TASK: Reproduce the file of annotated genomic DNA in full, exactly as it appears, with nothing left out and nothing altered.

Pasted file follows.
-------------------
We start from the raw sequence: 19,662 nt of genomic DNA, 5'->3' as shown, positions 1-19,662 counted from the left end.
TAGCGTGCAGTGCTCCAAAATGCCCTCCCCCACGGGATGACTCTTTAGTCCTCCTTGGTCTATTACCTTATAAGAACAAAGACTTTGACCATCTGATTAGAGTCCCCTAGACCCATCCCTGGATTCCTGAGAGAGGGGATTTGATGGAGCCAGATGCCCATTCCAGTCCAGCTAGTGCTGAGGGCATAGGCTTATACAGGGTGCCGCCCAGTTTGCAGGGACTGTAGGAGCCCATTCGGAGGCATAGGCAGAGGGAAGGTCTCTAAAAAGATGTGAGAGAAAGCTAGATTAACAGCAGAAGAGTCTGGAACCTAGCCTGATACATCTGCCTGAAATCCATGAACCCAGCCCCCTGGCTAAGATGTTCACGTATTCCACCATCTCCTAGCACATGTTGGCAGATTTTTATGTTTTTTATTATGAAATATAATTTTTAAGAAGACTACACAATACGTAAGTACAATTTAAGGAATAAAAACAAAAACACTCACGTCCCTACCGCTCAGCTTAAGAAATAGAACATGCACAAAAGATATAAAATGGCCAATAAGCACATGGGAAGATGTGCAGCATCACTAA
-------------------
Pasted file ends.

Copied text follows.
We start from the raw sequence: 19,662 nt of genomic DNA, 5'->3' as shown, positions 1-19,662 counted from the left end.
TAGCGTGCAGTGCTCCAAAATGCCCTCCCCCACGGGATGACTCTTTAGTCCTCCTTGGTCTATTACCTTATAAGAACAAAGACTTTGACCATCTGATTAGAGTCCCCTAGACCCATCCCTGGATTCCTGAGAGAGGGGATTTGATGGAGCCAGATGCCCATTCCAGTCCAGCTAGTGCTGAGGGCATAGGCTTATACAGGGTGCCGCCCAGTTTGCAGGGACTGTAGGAGCCCATTCGGAGGCATAGGCAGAGGGAAGGTCTCTAAAAAGATGTGAGAGAAAGCTAGATTAACAGCAGAAGAGTCTGGAACCTAGCCTGATACATCTGCCTGAAATCCATGAACCCAGCCCCCTGGCTAAGATGTTCACGTATTCCACCATCTCCTAGCACATGTTGGCAGATTTTTATGTTTTTTATTATGAAATATAATTTTTAAGAAGACTACACAATACGTAAGTACAATTTAAGGAATAAAAACAAAAACACTCACGTCCCTACCGCTCAGCTTAAGAAATAGAACATGCACAAAAGATATAAAATGGCCAATAAGCACATGGGAAGATGTGCAGCATCACTAA